A Dog Waste Station is a Simple Way to Solve the Country’s Poop and Pollution Problems

dog waste station

Dog owner using a dog waste station

We all love dogs. Our canine brothers and sisters. Who doesn’t? But there are a number of very important reasons why owners should have access to a dog waste station in any public area so we can still appreciate our furry friends. It’s THE most essential piece of dog park equipment.

Sure, as a dog owner you might pick up after Fido does his business. Well, maybe most of the time. But here’s a startling fact: About 40% of people in the US don’t pick up their dog’s waste. They just leave it there on the ground for the rest of us to smell or step in.

Here’s another startling fact: As many as 37%-47% of American households own a dog. That means there could be as many as 80 million canines.

They not only own millions of dogs, they also own millions of pooping machines. The EPA estimates that a typical dog excretes about three quarters of a pound of waste a day. That’s 274 pounds per year! Per dog! That’s not only a lot of dog waste, that’s a mountain range of dog waste.

Now, if most of that pet waste ended up in the garbage can, or even flushed down the toilet, that would be fine. Heck, the EPA even suggests you use it for fertilizer. It’s excellent for plants.

That’s where the stuff belongs, not in an open meadow at our favorite parks or near a walkway at our condominiums or homes. But picked up with proper pet waste disposal bags and techniques.

Dog waste stations prevent the spread of poop/strong>

 

There’s more to the fall-out of unpicked dog poop than most people realize. First of all, there’s the unpleasant smell and look. Or the fact that this stuff always seems to find your shoes and you only find it after you sit in your car or walk in your home. That’s just on the surface.

A bigger concern is the potential for a dangerous slip and fall. Reportedly in Buenos Aires, which has a major unwanted poop problem, nearly 700 people a year are hospitalized after slipping in bow wow’s business.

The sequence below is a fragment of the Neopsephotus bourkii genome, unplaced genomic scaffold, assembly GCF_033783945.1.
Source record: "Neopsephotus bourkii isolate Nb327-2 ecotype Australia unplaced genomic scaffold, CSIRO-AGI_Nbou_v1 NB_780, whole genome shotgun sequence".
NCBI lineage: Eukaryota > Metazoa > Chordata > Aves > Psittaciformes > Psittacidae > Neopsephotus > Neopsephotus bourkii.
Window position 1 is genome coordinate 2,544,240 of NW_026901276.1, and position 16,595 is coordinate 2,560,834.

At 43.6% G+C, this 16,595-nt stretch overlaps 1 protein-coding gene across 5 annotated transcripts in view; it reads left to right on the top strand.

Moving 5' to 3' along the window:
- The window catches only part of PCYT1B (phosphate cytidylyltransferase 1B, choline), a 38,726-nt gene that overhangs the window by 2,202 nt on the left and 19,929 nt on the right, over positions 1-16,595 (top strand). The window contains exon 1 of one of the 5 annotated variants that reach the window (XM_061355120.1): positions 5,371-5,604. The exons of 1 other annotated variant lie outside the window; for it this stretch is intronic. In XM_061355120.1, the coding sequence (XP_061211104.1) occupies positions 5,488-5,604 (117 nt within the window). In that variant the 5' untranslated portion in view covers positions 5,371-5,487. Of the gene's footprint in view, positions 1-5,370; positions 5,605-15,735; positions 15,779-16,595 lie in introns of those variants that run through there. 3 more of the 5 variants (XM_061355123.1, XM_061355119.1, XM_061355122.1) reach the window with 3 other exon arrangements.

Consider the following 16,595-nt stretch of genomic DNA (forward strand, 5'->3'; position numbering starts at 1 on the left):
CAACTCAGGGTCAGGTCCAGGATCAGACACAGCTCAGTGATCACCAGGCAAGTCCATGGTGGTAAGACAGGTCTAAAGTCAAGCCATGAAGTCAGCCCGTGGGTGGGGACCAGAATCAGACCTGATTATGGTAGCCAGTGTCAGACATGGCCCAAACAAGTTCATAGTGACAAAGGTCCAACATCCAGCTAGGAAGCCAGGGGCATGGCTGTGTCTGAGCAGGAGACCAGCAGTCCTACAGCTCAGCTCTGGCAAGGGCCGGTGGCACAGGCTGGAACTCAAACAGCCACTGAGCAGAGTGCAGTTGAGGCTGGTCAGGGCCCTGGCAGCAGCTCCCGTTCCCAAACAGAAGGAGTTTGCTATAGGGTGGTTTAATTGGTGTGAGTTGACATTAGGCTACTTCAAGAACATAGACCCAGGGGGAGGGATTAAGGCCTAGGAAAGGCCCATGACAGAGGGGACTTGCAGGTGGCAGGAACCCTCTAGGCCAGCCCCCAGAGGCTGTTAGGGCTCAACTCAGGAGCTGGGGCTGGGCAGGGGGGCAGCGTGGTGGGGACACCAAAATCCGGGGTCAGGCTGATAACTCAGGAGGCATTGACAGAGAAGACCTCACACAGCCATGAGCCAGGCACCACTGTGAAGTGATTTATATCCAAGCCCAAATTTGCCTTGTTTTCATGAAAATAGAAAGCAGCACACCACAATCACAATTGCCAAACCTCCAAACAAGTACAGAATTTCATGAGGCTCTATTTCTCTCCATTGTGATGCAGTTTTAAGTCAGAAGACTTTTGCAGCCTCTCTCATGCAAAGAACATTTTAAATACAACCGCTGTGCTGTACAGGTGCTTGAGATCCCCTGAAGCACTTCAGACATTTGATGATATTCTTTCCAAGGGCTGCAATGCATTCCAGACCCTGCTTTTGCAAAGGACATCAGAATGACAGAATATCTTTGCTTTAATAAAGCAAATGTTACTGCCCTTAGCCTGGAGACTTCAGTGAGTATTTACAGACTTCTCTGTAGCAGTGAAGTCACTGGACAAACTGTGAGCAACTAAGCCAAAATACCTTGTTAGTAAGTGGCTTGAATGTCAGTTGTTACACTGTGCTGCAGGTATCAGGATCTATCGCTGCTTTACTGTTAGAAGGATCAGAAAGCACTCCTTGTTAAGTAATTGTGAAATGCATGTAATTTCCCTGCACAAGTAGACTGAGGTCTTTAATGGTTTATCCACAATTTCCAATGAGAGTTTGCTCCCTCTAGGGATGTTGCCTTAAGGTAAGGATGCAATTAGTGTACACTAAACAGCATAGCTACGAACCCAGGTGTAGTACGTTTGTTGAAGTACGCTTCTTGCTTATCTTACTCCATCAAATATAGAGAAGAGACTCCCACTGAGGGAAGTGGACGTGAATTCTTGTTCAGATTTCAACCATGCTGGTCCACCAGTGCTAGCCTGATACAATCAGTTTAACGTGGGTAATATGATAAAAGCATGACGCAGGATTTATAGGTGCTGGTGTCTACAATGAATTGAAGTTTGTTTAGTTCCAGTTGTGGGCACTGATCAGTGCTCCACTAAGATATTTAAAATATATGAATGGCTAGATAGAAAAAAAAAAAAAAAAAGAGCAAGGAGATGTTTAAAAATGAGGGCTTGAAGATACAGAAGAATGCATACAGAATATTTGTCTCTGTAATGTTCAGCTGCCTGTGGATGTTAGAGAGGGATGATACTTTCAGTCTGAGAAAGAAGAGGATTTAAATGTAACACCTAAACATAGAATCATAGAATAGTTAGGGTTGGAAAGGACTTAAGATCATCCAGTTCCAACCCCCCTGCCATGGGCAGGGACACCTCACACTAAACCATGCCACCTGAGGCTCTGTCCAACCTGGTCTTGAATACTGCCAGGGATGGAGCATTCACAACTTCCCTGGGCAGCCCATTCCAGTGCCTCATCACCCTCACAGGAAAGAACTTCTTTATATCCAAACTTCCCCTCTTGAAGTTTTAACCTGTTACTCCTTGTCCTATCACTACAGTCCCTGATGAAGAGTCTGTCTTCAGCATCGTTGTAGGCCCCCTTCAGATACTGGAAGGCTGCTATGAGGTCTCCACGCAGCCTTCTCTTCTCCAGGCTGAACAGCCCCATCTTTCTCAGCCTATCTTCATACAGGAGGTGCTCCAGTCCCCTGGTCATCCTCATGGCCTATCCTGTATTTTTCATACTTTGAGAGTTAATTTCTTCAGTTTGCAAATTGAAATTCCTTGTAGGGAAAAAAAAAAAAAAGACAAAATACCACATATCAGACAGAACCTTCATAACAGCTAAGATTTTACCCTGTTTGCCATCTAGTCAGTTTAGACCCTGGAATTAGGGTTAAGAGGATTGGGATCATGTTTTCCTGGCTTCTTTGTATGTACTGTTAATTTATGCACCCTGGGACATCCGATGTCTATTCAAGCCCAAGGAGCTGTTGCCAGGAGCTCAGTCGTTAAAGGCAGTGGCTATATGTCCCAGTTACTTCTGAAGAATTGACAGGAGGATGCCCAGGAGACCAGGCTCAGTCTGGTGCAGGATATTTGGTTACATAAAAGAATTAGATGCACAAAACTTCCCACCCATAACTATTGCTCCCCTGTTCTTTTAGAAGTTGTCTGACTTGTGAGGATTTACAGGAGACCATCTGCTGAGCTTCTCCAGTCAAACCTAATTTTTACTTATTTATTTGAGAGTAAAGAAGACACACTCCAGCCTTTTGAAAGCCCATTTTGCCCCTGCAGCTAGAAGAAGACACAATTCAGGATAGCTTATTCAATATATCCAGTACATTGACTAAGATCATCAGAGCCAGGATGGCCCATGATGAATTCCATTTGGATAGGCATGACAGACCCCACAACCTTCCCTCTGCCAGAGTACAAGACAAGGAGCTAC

The stuff can be slick. And what is one of the main reasons why parks were created? For running and having fun! Certainly park or facility managers don’t want to have local citizens flipping on their backsides because some other local citizen thought the park had plenty of open room for Alfie’s poopy deposit.

There’s an even more threatening downside for dog waste. According the EPA, dog excrement is a major source of bacteria in waterways.  When a doggy’s business is not properly disposed, it can be picked up by storm water runoff and end up in lakes or streams.

Decaying pet waste uses up oxygen and sometimes releases ammonia, thereby harming fish. Because it contains nutrients, dog poop also promotes weed and algae growth. No one wants to swim in green, cloudy water. And drinking contaminated water is certainly not fun either as a single gram of dog feces reportedly contains 23 million fecal coliform bacteria which results in cramps, diarrhea, stomach disorders and kidney problems.

Twenty years ago, the EPA even went so far as to announce that dog waste was a significant source of pollution. Just like toxic waste.

Now we know our cute little tail-wagging friends don’t mean to mess up our planet. They’ve got to do what they got to do just like humans.

But some humans don’t seem to get the correlation between human waste and dog waste. It’s very similar.

The easy answer to all this is to keep a solution nearby in the form of  bag dispensers and a dog waste station. Then there is no excuse for not picking up Bowzer’s waste. Post pet waste stations with signage at EVERY entrance to a park. Same with condominiums. Or post them where you know people like to walk their dogs out of habit.

A dog waste station such as those offered by The Park Catalog even provide instructions on how to use doggie bags to pick up the poop. When you have a pet waste station prominently displayed, other people in the park or the area can simply point them out to people who don’t pick up.

That’s all they have to do. That dog owner will clearly get the message. A person could even compliment the dog at the same time. The key factor: The opportunity is now there for them to dispose of the waste properly. There are no excuses.

After all, dogs love people too. And if they could talk, they certainly would say they don’t want to be responsible for polluting the planet.

To read the EPA article about dog waste and how some communities effectively dealt with the issue, click here.

 

 

 

About Robert Caston

Robert Caston
Robert Caston oversees Content Marketing for The Park Catalog. Robert earned a degree in journalism and worked as a reporter for several newspapers. He is a connoisseur of fresh air and loves photographing nature whether he’s hanging out in a national park or a park down the street. With a passion for the outdoors, he is a strong advocate of green spaces and getting people out of the house. His favorite parks are the spectacular Grand Teton National Park in northwest Wyoming and the incredible Twin Rivers Park in Stuart, Fla.

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